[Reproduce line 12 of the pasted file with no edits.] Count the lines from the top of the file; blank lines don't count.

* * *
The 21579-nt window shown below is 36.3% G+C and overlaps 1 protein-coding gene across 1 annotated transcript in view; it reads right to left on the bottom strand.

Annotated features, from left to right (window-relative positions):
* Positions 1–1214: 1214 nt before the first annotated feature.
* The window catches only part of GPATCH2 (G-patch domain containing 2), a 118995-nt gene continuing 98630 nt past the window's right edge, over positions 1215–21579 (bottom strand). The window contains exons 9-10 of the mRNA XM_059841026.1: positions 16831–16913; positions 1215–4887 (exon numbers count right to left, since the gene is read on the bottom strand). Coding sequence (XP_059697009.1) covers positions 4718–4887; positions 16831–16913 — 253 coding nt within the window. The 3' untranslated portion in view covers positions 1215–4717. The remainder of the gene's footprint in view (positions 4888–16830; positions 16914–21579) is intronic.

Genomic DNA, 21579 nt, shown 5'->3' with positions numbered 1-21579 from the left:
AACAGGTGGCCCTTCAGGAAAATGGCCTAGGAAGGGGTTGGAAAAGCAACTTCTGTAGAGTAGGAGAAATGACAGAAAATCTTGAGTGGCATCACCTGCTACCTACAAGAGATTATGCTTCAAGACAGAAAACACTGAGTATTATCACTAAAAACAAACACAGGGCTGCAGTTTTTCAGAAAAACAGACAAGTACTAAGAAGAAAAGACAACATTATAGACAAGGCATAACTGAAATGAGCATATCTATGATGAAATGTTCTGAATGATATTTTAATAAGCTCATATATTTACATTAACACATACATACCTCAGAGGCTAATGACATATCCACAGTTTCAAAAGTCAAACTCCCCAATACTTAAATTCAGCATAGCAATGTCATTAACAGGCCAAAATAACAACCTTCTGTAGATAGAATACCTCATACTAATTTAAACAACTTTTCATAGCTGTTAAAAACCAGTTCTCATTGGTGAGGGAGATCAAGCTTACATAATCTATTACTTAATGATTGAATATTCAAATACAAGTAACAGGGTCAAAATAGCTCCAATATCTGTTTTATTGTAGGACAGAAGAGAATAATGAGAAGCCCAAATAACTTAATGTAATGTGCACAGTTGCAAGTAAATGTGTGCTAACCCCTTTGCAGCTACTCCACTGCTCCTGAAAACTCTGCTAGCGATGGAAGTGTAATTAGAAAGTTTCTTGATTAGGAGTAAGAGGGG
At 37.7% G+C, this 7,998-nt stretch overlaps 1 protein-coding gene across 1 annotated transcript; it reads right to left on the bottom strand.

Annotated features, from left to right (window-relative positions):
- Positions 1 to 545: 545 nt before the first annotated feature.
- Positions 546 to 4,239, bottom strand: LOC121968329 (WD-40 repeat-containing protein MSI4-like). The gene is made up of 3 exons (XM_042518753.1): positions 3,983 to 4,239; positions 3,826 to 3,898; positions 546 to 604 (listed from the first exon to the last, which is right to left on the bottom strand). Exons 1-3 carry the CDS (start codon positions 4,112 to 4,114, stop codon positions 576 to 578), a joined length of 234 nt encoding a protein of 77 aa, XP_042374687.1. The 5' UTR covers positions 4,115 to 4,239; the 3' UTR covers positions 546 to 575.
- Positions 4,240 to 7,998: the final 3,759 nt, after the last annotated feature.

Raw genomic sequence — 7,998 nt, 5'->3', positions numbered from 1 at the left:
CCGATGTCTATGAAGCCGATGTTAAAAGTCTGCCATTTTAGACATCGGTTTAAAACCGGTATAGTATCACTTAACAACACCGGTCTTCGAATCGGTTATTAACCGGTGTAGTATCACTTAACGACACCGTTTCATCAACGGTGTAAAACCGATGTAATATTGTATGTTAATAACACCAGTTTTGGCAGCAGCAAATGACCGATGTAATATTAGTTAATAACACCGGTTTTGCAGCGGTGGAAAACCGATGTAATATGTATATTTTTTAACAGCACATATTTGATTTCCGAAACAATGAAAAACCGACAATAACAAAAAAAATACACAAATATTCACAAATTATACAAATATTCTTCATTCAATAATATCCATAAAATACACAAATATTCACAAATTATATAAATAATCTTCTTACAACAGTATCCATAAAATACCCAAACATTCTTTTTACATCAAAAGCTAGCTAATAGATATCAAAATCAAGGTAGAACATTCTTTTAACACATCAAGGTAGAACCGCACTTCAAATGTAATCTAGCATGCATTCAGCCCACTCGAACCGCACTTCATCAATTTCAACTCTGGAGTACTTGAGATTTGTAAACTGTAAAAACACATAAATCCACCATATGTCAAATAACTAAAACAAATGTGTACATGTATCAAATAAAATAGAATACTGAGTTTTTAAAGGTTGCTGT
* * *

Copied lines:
Raw genomic sequence — 7,998 nt, 5'->3', positions numbered from 1 at the left: